Author: South Wales Miners Library, Swansea University

Provider: South Wales Miners' Library

Rights: Copyrighted

Interview of Knipe, William by Egan, David on 2nd February 1973.
The interview forms part of Swansea University�s South Wales Miners� Library collection.

1 audio file (5 min.)

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Transcription

Egan, David: Did you continue to play football for the police {unclear} ?

Knipe, William: No, no, not after War I. I played in the Army, only one game I played in the army, I had a shrapnel wound in my, what do you call it, I had a bayonet go down through my foot there {unclear}

Egan, David: When did you join the army?

Knipe, William: Oh, volunteered from the Force. Oh 1914 yes, at the end of 1914. We volunteered, it stripped our force, they had to stop us, stop any more applications granted. They had to stop them, you see there was, our force was about half old veterans of the Boer War, and they were all called up as reservists you see. It skint our forces right down, and then they had to stop recruiting then, I was one of the last to get the application granted to join.

Egan, David: What regiment did you go in?

Knipe, William: Oh I joined the {hondda Boys}

Egan, David: Colonel Dai Watts Morgan’s?

Knipe, William: Oh not Colonel D. Watts Morgan no. Halt boys, steady boys, oh he was a scream he was, he was a scream, D. Watts was a scream. Many a chat I’ve had with him, no, no, it got known in the end but, old Dai was a clever old boy, you know. You'd see him now when he was going up to Parliament, he’d come down on Porth Square about an hour before the train would go see, shaking hands with one, shaking hands with another, old muffler round his neck and a cap. He would go down the train then, he’d change in one of the waiting rooms, down in Cardiff then see, put on his best clothes, go up to Parliament. You’ve heard that. Yes, yes, yes, oh, he’s a character man.

Egan, David: So in the First World War you were with a lot of miners?

Knipe, William: Joined the Rhondda Battalion.

Egan, David: And there was a lot of miners in that?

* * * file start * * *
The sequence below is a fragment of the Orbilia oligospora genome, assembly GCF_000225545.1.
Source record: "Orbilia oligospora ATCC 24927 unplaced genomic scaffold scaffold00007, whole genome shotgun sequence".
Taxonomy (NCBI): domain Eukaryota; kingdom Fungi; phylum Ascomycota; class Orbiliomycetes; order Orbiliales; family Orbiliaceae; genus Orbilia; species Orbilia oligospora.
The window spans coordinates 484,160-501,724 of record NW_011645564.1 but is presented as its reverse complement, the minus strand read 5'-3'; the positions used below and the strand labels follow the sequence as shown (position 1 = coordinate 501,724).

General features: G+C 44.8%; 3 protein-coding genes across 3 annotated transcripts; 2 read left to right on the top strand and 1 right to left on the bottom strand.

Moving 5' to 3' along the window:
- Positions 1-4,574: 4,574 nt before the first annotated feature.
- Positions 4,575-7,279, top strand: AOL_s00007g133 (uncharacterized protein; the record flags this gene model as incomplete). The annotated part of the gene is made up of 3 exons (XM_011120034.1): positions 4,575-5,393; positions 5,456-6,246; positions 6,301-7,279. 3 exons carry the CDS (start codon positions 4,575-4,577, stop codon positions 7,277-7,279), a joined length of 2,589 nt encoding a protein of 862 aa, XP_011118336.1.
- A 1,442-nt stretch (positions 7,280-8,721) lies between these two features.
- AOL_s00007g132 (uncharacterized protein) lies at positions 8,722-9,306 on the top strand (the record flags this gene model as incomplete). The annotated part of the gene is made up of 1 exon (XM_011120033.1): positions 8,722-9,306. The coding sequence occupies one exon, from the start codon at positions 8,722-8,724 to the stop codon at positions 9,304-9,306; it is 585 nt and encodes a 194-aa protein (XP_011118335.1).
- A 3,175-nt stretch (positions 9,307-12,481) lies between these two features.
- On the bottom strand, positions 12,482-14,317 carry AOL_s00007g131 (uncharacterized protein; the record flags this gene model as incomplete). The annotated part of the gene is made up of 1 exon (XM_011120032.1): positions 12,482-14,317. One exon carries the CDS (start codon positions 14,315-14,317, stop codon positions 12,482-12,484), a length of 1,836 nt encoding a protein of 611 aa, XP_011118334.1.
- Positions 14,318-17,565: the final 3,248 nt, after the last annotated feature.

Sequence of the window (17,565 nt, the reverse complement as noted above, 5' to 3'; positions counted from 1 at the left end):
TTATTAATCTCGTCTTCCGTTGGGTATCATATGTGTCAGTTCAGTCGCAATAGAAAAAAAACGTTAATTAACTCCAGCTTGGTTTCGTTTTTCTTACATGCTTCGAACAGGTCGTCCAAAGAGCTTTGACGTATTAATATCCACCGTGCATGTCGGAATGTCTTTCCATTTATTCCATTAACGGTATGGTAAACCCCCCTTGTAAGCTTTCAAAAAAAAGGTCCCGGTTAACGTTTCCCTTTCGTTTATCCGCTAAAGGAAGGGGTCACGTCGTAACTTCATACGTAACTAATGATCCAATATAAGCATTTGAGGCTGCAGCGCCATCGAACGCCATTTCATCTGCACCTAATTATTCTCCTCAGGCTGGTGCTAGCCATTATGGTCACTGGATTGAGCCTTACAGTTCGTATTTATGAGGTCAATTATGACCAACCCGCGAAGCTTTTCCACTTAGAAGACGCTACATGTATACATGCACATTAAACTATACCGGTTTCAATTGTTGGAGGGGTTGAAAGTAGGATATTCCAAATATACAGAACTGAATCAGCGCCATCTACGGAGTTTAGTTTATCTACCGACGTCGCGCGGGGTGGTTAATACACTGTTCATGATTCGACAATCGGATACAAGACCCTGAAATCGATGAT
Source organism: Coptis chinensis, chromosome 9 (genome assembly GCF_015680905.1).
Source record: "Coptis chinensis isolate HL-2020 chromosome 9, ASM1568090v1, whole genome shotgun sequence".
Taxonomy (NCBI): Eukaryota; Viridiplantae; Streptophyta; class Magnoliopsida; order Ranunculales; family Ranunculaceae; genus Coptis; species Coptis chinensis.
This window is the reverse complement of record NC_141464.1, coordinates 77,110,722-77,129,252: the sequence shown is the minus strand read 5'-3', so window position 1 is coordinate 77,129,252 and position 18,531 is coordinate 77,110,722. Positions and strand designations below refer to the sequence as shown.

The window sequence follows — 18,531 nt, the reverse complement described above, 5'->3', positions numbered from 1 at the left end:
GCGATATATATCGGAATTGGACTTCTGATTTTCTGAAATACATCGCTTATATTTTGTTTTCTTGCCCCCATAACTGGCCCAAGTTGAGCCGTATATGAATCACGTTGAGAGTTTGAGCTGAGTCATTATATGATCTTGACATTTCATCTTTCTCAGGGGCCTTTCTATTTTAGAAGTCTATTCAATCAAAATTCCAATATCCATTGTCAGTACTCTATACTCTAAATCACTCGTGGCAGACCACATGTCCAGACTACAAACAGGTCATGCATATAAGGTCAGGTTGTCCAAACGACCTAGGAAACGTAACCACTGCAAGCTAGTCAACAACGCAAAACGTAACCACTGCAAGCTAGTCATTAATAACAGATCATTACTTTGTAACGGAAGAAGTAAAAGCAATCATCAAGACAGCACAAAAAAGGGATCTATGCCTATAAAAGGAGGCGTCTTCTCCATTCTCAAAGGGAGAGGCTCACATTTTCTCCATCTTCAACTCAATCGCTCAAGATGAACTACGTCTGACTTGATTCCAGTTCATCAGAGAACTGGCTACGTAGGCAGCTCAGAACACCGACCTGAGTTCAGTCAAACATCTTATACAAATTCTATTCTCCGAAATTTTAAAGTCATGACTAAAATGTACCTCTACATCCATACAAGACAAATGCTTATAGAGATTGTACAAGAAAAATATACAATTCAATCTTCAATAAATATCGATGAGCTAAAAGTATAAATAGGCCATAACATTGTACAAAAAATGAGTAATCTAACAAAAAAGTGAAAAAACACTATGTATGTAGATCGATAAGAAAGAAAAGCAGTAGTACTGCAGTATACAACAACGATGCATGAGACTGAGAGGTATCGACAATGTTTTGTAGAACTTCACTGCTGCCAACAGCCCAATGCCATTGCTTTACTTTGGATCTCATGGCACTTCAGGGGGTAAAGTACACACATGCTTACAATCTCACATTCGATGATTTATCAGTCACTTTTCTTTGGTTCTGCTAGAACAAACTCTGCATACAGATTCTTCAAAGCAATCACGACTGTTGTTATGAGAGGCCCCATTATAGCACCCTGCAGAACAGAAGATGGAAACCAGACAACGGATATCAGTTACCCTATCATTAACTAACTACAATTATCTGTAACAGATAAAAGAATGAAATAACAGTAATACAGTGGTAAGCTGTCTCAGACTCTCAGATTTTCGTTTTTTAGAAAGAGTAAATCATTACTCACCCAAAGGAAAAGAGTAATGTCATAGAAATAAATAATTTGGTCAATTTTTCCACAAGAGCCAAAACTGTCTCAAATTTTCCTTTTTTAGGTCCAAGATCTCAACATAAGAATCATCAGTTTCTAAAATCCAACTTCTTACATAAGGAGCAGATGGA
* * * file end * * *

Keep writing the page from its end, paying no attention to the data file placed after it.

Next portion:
Knipe, William: Yes, all miners practically, all boys from the Rhondda they were.

Egan, David: Were there any miners there you’d faced you at Tonypandy?

Knipe, William: Yes, dozens of them, dozens of them.

Egan, David: Did you used to talk about it?

Knipe, William: Yes, very often we used to have a chat about it, yes, but it was forgotten you know. Oh yes. Damn it all, when I was up in, back in Pontypridd and back in Porth man, when I was in Porth, many of the old miners used to come down from Tonypandy there, and in Pontypridd there. Dozens and dozens who knew me, you know. Oh aye, they'd come up, well even when I was stationed at Cilfynydd man, I went down now, I was President, {they made me} President of the Albion Football Team there see, in Cilfynydd. And Cilfynydd was playing Pontypridd now for the cup you see, and I was down there on duty down there, down on duty, and they hadn’t seen me now for two or three months, this happened after I was transferred from Ynyshir to Cilfynydd. And damn now I come up from the bottom end of the football patch you see, passing the stand and all at once a roar, well you’d fancy the bloody king of England was passing there, shouting my name out. It quite embarrassed the Superintendent and Inspector and a couple of more that was there, it embarrassed me too I can tell you. Oh, it was very funny, oh yes I met dozens, and dozens of them.